Obama Unveils Temporary Protection From Deportation President Obama addressed the immigration system in a speech Thursday night. Obama said he would temporarily protect millions of undocumented immigrants from deportation using an executive order.

Obama Unveils Temporary Protection From Deportation

Obama Unveils Temporary Protection From Deportation

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President Obama addressed the immigration system in a speech Thursday night. Obama said he would temporarily protect millions of undocumented immigrants from deportation using an executive order.


Good morning. As powerful as presidents may be, it is rare that any president has affected millions of lives overnight. That is what President Obama did last night. His televised speech announced a move so sweeping, Republicans say he exceeded his powers.


He's using executive action to protect 5 million undocumented immigrants from deportation. The order would also boost border security.

INSKEEP: It would deport more criminals.

RATH: And it would make it easier for highly skilled immigrants to stay in the country.

INSKEEP: Republicans have vowed to fight the president for what they call a brazen power grab. Here NPR national political correspondent Mara Liasson.

MARA LIASSON, BYLINE: Speaking from the East Room of the White House, President Obama said the immigration system has been broken for decades, and for decades we haven't done much about it. The first thing to do now, he said, was to prioritize enforcement.


PRESIDENT BARACK OBAMA: We're going to keep focusing enforcement resources on actual threats to our security - felons, not families, criminals, not children, gang members, not a mom who's working hard to provide for her kids. We'll prioritize just like law enforcement does every day.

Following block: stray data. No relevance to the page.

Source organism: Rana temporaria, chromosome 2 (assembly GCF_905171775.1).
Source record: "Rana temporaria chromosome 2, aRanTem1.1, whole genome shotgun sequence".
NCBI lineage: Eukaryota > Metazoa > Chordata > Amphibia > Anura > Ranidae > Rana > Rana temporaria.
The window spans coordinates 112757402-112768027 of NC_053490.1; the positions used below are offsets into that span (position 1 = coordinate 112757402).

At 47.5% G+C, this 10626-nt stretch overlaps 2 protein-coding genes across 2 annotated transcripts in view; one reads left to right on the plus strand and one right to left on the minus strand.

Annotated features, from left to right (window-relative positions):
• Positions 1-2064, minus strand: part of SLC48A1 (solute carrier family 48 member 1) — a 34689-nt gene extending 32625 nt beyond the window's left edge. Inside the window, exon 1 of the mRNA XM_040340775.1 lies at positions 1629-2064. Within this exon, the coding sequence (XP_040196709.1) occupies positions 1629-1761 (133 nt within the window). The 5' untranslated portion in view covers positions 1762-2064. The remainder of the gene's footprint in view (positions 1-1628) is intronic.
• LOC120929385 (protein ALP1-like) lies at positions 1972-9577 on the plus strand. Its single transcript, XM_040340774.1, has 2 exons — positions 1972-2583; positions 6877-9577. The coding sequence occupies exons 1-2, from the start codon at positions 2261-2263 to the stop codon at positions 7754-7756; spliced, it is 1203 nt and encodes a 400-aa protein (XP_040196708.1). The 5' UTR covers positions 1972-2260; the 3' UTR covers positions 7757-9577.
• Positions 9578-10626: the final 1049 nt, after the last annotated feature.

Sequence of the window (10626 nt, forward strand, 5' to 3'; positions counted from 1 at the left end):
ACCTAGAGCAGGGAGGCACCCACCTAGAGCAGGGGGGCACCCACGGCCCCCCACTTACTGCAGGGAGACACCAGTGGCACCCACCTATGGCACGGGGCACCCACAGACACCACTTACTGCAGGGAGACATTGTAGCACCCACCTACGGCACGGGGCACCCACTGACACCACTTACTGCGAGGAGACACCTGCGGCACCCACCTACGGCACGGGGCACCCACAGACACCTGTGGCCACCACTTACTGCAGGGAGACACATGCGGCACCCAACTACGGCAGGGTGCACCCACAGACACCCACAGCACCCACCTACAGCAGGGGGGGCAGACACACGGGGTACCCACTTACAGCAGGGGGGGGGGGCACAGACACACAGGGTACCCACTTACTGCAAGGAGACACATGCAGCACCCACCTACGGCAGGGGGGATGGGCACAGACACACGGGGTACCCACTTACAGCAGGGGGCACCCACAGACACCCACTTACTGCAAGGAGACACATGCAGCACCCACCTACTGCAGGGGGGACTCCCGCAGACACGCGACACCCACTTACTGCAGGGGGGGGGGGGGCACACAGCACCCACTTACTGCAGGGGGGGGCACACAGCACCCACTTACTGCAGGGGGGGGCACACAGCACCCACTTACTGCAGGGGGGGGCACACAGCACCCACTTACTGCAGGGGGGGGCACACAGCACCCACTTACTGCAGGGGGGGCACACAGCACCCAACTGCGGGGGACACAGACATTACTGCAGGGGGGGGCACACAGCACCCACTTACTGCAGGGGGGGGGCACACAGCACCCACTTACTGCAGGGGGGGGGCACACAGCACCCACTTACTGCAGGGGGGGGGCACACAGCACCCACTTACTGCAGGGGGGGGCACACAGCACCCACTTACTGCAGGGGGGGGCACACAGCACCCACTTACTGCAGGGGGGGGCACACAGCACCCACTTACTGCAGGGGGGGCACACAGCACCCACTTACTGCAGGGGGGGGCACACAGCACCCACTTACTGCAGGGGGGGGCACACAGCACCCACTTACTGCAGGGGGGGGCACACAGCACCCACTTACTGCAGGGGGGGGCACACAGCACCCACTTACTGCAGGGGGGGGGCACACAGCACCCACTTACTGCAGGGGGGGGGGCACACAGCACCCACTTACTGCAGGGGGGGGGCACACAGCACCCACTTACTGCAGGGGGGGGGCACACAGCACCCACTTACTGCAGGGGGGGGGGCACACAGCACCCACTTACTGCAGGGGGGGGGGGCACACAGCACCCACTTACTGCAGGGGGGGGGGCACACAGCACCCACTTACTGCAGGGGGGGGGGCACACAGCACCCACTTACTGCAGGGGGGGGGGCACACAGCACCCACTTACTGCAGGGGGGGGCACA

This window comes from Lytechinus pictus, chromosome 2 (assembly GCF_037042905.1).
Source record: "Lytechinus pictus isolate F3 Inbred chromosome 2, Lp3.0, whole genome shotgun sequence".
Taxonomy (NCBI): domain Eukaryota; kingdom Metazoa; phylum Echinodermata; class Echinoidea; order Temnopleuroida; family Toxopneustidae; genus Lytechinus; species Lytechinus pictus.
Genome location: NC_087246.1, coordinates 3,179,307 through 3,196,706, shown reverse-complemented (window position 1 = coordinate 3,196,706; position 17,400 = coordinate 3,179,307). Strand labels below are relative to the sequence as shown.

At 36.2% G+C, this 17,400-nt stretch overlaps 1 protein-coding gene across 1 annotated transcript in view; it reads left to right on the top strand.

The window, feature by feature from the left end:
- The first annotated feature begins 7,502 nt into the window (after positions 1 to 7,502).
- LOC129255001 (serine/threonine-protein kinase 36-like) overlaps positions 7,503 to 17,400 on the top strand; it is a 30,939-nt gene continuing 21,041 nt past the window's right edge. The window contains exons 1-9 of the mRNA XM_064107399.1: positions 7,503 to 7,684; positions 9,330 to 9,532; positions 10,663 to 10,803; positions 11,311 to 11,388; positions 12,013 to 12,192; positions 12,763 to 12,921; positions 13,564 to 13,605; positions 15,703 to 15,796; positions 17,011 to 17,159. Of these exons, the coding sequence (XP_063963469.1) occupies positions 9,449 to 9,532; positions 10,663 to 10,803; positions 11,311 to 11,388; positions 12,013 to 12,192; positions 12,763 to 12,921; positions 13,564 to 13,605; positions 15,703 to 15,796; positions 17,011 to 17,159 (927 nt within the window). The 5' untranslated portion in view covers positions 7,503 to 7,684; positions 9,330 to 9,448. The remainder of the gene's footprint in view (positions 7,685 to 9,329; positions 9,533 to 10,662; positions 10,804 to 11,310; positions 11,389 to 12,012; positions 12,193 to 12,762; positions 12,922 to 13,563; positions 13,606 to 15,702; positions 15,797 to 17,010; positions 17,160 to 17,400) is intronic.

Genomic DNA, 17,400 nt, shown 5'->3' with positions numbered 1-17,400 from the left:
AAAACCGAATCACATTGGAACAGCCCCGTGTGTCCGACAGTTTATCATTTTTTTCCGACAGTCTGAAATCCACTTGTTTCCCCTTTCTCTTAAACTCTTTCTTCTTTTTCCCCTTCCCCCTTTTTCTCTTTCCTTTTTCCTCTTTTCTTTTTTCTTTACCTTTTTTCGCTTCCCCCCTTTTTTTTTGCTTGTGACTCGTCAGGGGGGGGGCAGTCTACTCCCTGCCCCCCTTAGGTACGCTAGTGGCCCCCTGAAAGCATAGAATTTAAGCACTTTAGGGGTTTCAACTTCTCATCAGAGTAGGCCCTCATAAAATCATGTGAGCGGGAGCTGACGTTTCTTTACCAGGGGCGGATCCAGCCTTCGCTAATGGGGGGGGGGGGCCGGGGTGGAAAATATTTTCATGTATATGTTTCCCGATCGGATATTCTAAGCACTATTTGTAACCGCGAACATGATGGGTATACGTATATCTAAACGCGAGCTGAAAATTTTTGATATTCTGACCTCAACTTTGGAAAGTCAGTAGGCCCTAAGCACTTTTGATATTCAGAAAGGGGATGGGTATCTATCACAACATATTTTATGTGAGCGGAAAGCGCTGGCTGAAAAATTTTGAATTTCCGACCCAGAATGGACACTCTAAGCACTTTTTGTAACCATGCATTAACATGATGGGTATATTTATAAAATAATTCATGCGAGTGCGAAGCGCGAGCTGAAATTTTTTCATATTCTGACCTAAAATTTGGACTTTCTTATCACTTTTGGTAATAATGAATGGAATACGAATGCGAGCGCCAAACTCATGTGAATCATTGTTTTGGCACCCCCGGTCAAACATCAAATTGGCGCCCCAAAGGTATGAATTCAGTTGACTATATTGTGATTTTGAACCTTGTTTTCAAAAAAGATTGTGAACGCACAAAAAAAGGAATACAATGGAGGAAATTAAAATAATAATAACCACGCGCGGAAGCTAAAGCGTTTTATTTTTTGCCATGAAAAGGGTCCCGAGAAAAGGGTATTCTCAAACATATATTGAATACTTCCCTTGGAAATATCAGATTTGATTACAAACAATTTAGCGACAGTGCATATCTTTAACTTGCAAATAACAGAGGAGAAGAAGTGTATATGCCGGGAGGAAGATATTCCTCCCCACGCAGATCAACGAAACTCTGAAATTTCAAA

LIASSON: And the president said it's time to deal with the millions of immigrants who are not criminals but are here illegally. He offered them a deal.

OBAMA: If you've been in America for more than five years, if you have children who are American citizens or legal residents, if you register, pass a criminal background check and you're willing to pay your fair share of taxes, you'll be able to apply to stay in this country temporarily, without fear of deportation. You can come out of the shadows and get right with the law.

LIASSON: But, he said...

OBAMA: This deal does not apply to anyone who has come to this country recently. It does not apply to anyone who might come to America illegally in the future. It does not grant citizenship or the right to stay here permanently or offer the same benefits that citizens receive. Only Congress can do that. All we're saying is we're not going to deport you.

LIASSON: This is what the president's opponents call amnesty, but Mr. Obama had a different definition. Amnesty, he said, is the system we have now.

OBAMA: That's the real amnesty, leaving this broken system the way it is. Mass amnesty would be unfair. Mass deportation would be both impossible and contrary to our character. What I'm describing is accountability, a commonsense, middle ground approach. If you meet the criteria, you can come out of the shadows and get right with the law.

LIASSON: Altogether, White House officials say the deportation relief could affect 4 million people. The majority of those eligible are parents of children who are U.S. citizens or legal, permanent residents. Temporary relief would also be available to an expanded group of dreamers, people brought here illegally as children. But the president decided there was no legal basis to offer relief to the parents of dreamers, as some immigration activists have been demanding. Republicans, on the other hand, consider the president's actions entirely illegal. On the floor of the U.S. Senate, the incoming Republican majority leader, Mitch McConnell, said the president will regret acting unilaterally.


SENATOR MITCH MCCONNELL: If President Obama acts in defiance of the people and imposes his will on the country, Congress will act. We're considering a variety of options. But make no mistake - make no mistake - when the newly elected representatives of the people take their seats, they will act.

LIASSON: Republican leaders say the president's moves have ruined the chances for cooperation on immigration legislation or other issues. To that, the president said, in effect, if you don't like what I did, pass a bill of your own.


OBAMA: Meanwhile, don't let a disagreement over a single issue be a deal breaker on every issue. That's not how our democracy works, and Congress certainly shouldn't shut down our government again just because we disagree on this. Americans are tired of gridlock. What our country needs from us right now is a common purpose, a higher purpose.

LIASSON: Most Americans support the substance of what the president plans to do. But there's less support for the way he did it. And depending on how the Republicans in Congress react, there will be a bitter fight over immigration that could last for the rest of the Obama presidency. Mara Liasson, NPR News, Washington.

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